Breeding New Plants to Survive Drought
Genetic engineering and advanced plant breeding techniques appear to be the next frontier in helping food crops and ornamental plants survive drought.
The National Science Foundation is funding research to learn how plants cope with weather extremes. One outcome thus far is the revelation that the cells in one species of clover, which is a close relative of alfalfa, have a kind of “memory” for drought that allows them to recover faster and better from water shortage. Alfalfa is one of the world’s most important forage crops for livestock.
“Plants can actually remember when they’ve been exposed to drought,” says Roger Deal, a geneticist at Emory University. “If you restrict the amount of water an alfalfa plant receives, it’s going to begin to wilt. Then, if you water it and bring it back to life, it’s basically more resistant to drought. We’re trying to learn the basis of this remembrance.”
Elsewhere, scientists at Rutgers University are studying how to genetically modify turfgrass to withstand water with more salt content. This would make it possible to irrigate grass with treated wastewater, for example, or groundwater that is too salty to use for other purposes.
Another group of scientists is studying the agave plant, a native of dry climates and perhaps best known as a key ingredient in tequila. The agave plant can thrive almost without water because it uses a different form of photosynthesis, called crassulacean acid metabolism, or CAM.
Unlike most plants that take up carbon dioxide through stomata in their leaves during the day, CAM plants absorb most of their CO2 at night. This timing shift means CAM plants require between a fifth and a third of the water that other plants need. Scientists are working to isolate this genetic mechanism and transfer it to other plants.
A group of 51 scientists from around the world recently published an article laying out additional research needed to understand the CAM photosynthesis process.
Dead Trees in Bakersfield: A Warning for Other Cities
Water shortages are likely causing the death of thousands of trees in Bakersfield, a city that can’t afford to lose even one. It’s a warning for many other communities as the drought continues.
The city has already removed 900 trees that have recently died because of water stress. Another 1,000 are about to be removed for the same reason.
Bakersfield is a hot city, one of the hottest in California. It’s also among those with the worst air quality in the U.S. Yet the city has long had a love-hate relationship with trees. Whereas other Central Valley cities such as Fresno and Sacramento have planted and nurtured tens of thousands of trees, Bakersfield has always been far behind and has often neglected the trees it does have.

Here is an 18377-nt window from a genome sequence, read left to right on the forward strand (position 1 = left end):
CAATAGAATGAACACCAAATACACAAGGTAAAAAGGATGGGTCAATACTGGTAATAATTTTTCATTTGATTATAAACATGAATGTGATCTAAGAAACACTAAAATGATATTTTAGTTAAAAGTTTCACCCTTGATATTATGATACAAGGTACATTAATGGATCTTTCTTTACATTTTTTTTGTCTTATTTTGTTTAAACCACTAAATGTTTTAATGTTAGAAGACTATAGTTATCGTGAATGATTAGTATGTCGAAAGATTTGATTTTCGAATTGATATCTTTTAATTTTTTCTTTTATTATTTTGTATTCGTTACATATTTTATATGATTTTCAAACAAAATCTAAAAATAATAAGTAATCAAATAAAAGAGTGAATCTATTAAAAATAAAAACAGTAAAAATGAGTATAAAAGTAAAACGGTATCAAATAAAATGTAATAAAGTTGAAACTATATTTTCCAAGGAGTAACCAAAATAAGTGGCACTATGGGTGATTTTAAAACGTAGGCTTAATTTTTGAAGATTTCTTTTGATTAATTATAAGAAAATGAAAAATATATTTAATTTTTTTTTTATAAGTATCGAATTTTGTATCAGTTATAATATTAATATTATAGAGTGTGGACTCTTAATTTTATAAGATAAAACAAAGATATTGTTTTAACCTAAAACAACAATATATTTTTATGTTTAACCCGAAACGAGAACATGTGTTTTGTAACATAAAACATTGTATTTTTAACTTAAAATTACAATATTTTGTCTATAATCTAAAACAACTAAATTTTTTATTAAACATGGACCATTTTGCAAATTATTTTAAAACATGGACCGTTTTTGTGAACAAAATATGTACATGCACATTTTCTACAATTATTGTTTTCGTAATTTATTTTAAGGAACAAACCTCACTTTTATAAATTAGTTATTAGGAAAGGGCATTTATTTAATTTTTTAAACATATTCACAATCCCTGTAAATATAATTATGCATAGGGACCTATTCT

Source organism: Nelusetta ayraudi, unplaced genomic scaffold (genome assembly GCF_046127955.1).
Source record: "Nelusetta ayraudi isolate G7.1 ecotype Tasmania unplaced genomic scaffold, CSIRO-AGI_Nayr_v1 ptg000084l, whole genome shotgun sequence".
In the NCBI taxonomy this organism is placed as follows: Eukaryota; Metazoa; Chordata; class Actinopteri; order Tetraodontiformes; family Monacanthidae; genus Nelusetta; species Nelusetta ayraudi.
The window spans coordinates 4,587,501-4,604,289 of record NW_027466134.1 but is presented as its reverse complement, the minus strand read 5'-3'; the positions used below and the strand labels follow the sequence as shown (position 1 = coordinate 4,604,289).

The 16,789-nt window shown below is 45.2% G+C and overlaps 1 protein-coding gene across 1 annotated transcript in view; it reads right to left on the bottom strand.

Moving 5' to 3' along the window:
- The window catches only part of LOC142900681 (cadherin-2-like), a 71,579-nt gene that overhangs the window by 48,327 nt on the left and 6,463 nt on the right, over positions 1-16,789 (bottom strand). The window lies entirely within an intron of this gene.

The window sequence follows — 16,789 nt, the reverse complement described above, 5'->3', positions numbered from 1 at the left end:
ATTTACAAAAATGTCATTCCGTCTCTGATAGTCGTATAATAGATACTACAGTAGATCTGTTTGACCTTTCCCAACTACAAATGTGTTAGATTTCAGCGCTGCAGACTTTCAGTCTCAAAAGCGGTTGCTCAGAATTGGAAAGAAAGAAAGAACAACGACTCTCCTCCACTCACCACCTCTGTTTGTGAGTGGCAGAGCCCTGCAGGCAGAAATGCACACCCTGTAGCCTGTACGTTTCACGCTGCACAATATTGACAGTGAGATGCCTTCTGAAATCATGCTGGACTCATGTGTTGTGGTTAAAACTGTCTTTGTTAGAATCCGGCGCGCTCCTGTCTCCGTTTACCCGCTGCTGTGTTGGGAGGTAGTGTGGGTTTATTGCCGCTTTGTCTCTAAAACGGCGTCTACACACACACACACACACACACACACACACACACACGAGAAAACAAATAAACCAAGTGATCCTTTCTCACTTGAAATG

Fresno, for example, has created a program to water important street trees with recycled water from trucks, because sprinklers that would normally irrigate street landscaping have been turned off to save water.
Fire and water officials have been urging Californians to cut back on their landscape watering – but to keep on watering trees. That’s because trees represent a long-term landscaping investment with many benefits. Trees help keep urban areas cool, which improves quality of life and reduces smog. They also actively reduce air pollution by absorbing and filtering some pollutants. And, of course, trees provide important habitats, which are also suffering in this four-year drought.
L.A. Wasn’t the First to Plumb Owens Valley Water
In 1913 the city of Los Angeles finished building the L.A. Aqueduct, a huge system of canals, pipelines and pumps that divert water from Owens Valley to the sprawling SoCal metropolis. But it turns out this was not the first massive plumbing project in the Owens Valley.
A teaching project at U.C. Berkeley has unearthed evidence that Paiute Indians built canals thousands of years ago to manage water in the Owens Valley for agriculture and human sustenance.
Bishop Paiute elder Harry Williams has spent several decades exploring, in his spare hours, the remnants of a sophisticated network of ditches created by the original inhabitants of the valley. Long before the arrival of white settlers, his Paiute ancestors designed these channels to flow at a specific gradient, directing water into the valley from creeks running off the eastern face of the Sierra.
“The ditches were like plumbing” that raised the water table, made the high desert bloom and served Paiute communities’ daily needs, says Williams. Ironically, for many years the modern Paiute themselves had little knowledge of these ancient ditches. “We never were taught,” Williams says
That has changed. The Owens Valley Paiute are now quite familiar with the area’s ancient irrigation system, thanks in large part to contributions by U.C. Berkeley students and staff, collaborating with Williams, since the launch of a spring course, called “Water in the West,” four years ago.
Top image: Medicago truncatula, a type of clover that is a close relative of alfalfa, has a kind of cellular memory that helps it survive water shortage, researchers have found. (Ninjatacoshell via Wikimedia Commons)